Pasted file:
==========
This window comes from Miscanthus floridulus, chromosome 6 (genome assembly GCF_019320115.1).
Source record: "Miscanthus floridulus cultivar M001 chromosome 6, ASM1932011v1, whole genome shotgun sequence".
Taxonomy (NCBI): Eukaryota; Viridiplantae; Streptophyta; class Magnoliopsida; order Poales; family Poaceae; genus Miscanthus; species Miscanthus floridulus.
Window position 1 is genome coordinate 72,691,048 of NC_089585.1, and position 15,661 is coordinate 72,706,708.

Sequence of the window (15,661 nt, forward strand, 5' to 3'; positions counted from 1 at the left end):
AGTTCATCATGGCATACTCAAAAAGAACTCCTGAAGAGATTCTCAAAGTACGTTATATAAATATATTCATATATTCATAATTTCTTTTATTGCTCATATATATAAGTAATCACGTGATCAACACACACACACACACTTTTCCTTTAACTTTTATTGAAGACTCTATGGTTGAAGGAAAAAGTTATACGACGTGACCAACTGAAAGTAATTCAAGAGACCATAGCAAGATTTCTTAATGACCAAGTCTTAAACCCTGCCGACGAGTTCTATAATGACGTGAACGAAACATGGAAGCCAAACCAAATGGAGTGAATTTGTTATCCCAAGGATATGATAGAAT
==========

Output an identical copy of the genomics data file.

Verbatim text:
This window comes from Miscanthus floridulus, chromosome 6 (genome assembly GCF_019320115.1).
Source record: "Miscanthus floridulus cultivar M001 chromosome 6, ASM1932011v1, whole genome shotgun sequence".
Taxonomy (NCBI): Eukaryota; Viridiplantae; Streptophyta; class Magnoliopsida; order Poales; family Poaceae; genus Miscanthus; species Miscanthus floridulus.
Window position 1 is genome coordinate 72,691,048 of NC_089585.1, and position 15,661 is coordinate 72,706,708.

Sequence of the window (15,661 nt, forward strand, 5' to 3'; positions counted from 1 at the left end):
AGTTCATCATGGCATACTCAAAAAGAACTCCTGAAGAGATTCTCAAAGTACGTTATATAAATATATTCATATATTCATAATTTCTTTTATTGCTCATATATATAAGTAATCACGTGATCAACACACACACACACACTTTTCCTTTAACTTTTATTGAAGACTCTATGGTTGAAGGAAAAAGTTATACGACGTGACCAACTGAAAGTAATTCAAGAGACCATAGCAAGATTTCTTAATGACCAAGTCTTAAACCCTGCCGACGAGTTCTATAATGACGTGAACGAAACATGGAAGCCAAACCAAATGGAGTGAATTTGTTATCCCAAGGATATGATAGAAT